DVIDS – News – Reservists’ passion for mountain biking fuels competitive advantage

A 445th Airlift Wing Citizen Airman’s passion for biking started as a hobby, but grew into more than that. Staff Sgt. Zachary Thorsky, 445th Airlift Wing security office flight safety NCO and wing personnel unit fitness program manager, has been riding a dirt bike since he was a young child and is now a competitive mountain bike racer.

“I was one of those neighborhood kids who rolled around. I built ramps, got wrecked all the time, and even had to go to the hospital. Eventually I got into the dirt bike racing, but unfortunately it was just too expensive for my parents.

Growing up in Cleveland, Ohio, he and his friends used to go to Rays Indoor Mountain Bike Park, the largest mountain bike park in the world.

At age 14, Thorsky turned to BMX (Bicycle Motocross). Instead of running, he turned to freestyle (doing tricks) like front flips, back flips, tail whips, etc. He said BMX was a competitive thing between him and his friends. They continued to push themselves beyond their limits.

After high school, Thorsky joined the Air Force. He thought it was the end of his riding career until one day while riding in the MetroParks mountain bike area just outside Wright-Patterson Air Force Base, he fell on a flyer for an event in Dayton, Ohio called the Fast Lap Series, a series of races once a month during the summer. He entered the race, thinking he would win. This was not the case; he finished 15th out of 25 runners.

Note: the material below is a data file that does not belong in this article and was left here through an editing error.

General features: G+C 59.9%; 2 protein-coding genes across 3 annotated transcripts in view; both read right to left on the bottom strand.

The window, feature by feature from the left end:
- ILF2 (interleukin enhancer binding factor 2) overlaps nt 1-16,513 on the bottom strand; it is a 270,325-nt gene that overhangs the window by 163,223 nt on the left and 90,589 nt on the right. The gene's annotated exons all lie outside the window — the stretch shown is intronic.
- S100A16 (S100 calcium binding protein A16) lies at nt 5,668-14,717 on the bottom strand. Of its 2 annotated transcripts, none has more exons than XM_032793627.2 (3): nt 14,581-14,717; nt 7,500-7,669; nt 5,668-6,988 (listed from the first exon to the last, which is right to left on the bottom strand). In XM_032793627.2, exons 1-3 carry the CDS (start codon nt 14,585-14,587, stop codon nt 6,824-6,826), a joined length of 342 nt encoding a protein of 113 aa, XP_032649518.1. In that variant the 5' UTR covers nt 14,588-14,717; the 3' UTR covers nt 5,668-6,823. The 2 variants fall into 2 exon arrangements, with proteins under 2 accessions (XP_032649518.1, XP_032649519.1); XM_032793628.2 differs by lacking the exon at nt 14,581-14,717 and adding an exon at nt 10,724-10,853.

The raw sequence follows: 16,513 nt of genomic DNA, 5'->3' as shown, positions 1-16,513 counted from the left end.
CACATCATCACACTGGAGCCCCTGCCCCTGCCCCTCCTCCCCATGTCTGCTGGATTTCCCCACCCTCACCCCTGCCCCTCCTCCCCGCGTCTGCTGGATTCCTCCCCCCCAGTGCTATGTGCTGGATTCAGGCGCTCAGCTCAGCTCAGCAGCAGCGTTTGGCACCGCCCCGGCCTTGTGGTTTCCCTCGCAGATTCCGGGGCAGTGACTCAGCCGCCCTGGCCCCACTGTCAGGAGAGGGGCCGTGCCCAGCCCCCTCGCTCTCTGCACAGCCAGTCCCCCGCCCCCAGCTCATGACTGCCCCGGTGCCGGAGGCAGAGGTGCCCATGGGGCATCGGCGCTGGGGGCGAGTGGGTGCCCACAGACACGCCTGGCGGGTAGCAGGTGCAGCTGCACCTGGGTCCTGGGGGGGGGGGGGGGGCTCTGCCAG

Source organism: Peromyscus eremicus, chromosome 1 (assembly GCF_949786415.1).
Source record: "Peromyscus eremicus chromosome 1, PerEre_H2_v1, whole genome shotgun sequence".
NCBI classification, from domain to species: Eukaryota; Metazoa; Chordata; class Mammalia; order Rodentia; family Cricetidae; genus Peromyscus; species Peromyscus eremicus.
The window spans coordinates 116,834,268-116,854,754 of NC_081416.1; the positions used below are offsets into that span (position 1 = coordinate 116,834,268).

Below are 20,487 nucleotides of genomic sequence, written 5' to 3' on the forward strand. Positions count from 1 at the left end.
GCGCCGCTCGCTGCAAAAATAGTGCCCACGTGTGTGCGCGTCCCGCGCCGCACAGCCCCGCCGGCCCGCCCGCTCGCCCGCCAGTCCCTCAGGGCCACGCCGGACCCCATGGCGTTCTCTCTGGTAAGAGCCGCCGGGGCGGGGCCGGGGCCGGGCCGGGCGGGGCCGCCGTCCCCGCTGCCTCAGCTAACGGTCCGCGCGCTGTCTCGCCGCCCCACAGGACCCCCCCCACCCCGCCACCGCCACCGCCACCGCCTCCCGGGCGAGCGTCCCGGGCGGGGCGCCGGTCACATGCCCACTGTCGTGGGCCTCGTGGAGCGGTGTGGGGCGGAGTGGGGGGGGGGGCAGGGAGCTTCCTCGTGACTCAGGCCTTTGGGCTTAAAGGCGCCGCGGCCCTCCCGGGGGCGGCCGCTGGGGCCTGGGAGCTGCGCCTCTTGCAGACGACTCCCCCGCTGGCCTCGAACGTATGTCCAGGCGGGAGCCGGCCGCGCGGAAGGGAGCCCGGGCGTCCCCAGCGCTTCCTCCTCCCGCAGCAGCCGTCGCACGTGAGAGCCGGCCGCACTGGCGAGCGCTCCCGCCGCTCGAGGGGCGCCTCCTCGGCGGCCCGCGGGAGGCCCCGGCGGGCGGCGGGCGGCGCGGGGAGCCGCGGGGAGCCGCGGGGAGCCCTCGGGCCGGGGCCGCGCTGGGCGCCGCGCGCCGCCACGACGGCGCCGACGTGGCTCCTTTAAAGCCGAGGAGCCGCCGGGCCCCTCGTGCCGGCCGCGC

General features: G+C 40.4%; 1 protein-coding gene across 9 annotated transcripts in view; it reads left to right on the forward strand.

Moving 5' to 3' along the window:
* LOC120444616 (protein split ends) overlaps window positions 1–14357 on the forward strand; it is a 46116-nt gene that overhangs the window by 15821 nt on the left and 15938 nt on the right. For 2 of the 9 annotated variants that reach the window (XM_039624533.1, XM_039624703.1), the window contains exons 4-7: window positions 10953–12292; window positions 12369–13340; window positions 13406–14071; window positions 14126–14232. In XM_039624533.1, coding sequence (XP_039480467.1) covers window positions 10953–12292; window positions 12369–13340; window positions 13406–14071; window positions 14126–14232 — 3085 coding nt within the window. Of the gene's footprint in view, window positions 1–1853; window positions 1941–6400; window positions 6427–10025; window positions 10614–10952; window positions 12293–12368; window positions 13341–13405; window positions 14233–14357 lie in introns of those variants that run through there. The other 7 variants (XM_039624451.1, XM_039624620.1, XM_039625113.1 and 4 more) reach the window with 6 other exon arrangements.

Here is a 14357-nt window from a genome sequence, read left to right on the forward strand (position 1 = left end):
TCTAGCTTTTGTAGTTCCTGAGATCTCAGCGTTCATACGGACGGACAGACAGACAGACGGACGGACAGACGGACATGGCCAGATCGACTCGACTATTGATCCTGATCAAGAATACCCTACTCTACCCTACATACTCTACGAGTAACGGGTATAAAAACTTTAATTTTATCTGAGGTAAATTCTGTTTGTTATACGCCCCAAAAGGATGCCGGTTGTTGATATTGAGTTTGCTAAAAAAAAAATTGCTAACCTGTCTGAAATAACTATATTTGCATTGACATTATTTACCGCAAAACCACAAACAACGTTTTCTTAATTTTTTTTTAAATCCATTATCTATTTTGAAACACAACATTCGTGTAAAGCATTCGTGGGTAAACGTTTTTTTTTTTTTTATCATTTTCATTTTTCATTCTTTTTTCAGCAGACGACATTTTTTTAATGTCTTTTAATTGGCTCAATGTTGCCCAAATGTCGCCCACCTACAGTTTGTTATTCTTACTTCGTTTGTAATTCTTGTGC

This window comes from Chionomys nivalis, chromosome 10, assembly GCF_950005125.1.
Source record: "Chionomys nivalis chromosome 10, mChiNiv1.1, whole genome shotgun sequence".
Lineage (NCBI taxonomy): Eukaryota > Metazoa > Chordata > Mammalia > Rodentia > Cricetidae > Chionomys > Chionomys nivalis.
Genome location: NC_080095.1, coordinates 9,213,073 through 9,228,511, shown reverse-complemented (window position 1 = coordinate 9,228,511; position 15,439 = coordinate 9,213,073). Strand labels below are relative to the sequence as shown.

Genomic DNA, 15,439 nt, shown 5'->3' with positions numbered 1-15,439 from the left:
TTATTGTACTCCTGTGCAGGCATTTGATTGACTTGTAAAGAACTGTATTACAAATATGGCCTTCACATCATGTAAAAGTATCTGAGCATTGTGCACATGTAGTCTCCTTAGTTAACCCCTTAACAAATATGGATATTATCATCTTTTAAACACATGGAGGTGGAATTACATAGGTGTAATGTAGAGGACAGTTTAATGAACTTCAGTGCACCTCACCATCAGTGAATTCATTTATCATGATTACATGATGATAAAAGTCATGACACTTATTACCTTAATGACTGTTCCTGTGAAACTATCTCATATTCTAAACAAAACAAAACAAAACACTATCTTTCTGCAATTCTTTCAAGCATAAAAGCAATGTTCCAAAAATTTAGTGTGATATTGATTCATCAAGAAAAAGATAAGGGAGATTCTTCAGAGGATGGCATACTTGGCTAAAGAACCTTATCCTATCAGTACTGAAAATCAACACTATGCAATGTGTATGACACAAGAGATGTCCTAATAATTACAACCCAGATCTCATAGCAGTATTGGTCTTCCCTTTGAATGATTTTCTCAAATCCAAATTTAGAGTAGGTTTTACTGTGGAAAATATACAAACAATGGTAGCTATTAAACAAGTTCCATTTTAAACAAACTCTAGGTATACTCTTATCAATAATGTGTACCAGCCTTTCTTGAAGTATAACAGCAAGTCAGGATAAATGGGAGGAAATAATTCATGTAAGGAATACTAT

“I called my friends after the race to let them know it was the hardest thing I’ve ever done in my life.”

Thorsky had the bug. He started training for future races and teamed up with a group of older mountain bikers. At the time, he was in his mid-20s and riding with this group of 40s and 50s. He had the idea that they wouldn’t be a competition for him. The group showed him otherwise.

“One hundred percent of them were faster than me. I’m 25. I can run (at the time) a mile and a half in 8 minutes 40 seconds. I should be good at that! I have the skills to do it, I grew up on a bike! I think most people would have stopped at that point and decided, well, it’s not my sport. I kept doing it. I I wasn’t going to give up. I was still having fun. I was also lucky that there was a good community for mountain biking here.

Thorsky got to know the people in the band, including an ex-Navy Seal named Chris. When they were riding in the woods, Chris was constantly spinning it. With hard work and consistency he started training with Chris and now they are on a competitive level with each other.

“Ohio’s mountain bike scene has exploded a lot in the past few years. There are three main super-fast mountain bikers in Dayton, and we’re all good friends. We are on the same team. We travel the east coast doing ultra-marathon races,” Thorsky said.

Thorsky signed up for the annual Mohican Mountain Bike 100, a strenuous race that takes place in Loudonville, Ohio on May 21, 2022.

“As far as races go, these are the most coveted races I want to do. It’s tough because it’s hot, it takes about eight hours to ride, and there’s a high percentage of singletrack, which means the race is almost 95% mountain biking. with very little pavement,” Thorsky said. “There are national pros, people who do this as a full-time job who show up and do it in about six hours. I’m lucky if I’m within seven. The average person does it in 12-13 hours.